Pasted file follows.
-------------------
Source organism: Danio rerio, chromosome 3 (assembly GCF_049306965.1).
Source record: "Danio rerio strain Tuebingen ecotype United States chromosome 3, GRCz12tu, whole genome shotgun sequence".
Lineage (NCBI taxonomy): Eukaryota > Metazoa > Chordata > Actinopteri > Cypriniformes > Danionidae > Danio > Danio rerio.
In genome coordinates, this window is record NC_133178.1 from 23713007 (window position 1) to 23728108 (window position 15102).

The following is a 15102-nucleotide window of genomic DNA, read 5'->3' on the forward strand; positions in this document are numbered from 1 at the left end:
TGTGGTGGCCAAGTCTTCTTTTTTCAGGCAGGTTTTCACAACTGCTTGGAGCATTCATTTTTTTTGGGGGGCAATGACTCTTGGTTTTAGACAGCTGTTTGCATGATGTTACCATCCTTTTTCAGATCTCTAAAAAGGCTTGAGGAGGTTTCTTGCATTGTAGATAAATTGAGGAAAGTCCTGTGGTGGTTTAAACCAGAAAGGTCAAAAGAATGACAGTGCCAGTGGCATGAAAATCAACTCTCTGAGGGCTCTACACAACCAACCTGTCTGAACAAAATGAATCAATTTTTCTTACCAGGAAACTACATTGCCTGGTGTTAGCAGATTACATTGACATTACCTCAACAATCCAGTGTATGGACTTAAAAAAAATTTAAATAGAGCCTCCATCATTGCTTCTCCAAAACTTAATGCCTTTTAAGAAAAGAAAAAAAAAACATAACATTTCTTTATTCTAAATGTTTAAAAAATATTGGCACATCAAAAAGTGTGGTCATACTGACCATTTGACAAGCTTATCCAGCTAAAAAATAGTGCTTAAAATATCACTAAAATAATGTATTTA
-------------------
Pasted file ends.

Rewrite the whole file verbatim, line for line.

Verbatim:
Source organism: Danio rerio, chromosome 3 (assembly GCF_049306965.1).
Source record: "Danio rerio strain Tuebingen ecotype United States chromosome 3, GRCz12tu, whole genome shotgun sequence".
Lineage (NCBI taxonomy): Eukaryota > Metazoa > Chordata > Actinopteri > Cypriniformes > Danionidae > Danio > Danio rerio.
In genome coordinates, this window is record NC_133178.1 from 23713007 (window position 1) to 23728108 (window position 15102).

The following is a 15102-nucleotide window of genomic DNA, read 5'->3' on the forward strand; positions in this document are numbered from 1 at the left end:
TGTGGTGGCCAAGTCTTCTTTTTTCAGGCAGGTTTTCACAACTGCTTGGAGCATTCATTTTTTTTGGGGGGCAATGACTCTTGGTTTTAGACAGCTGTTTGCATGATGTTACCATCCTTTTTCAGATCTCTAAAAAGGCTTGAGGAGGTTTCTTGCATTGTAGATAAATTGAGGAAAGTCCTGTGGTGGTTTAAACCAGAAAGGTCAAAAGAATGACAGTGCCAGTGGCATGAAAATCAACTCTCTGAGGGCTCTACACAACCAACCTGTCTGAACAAAATGAATCAATTTTTCTTACCAGGAAACTACATTGCCTGGTGTTAGCAGATTACATTGACATTACCTCAACAATCCAGTGTATGGACTTAAAAAAAATTTAAATAGAGCCTCCATCATTGCTTCTCCAAAACTTAATGCCTTTTAAGAAAAGAAAAAAAAAACATAACATTTCTTTATTCTAAATGTTTAAAAAATATTGGCACATCAAAAAGTGTGGTCATACTGACCATTTGACAAGCTTATCCAGCTAAAAAATAGTGCTTAAAATATCACTAAAATAATGTATTTA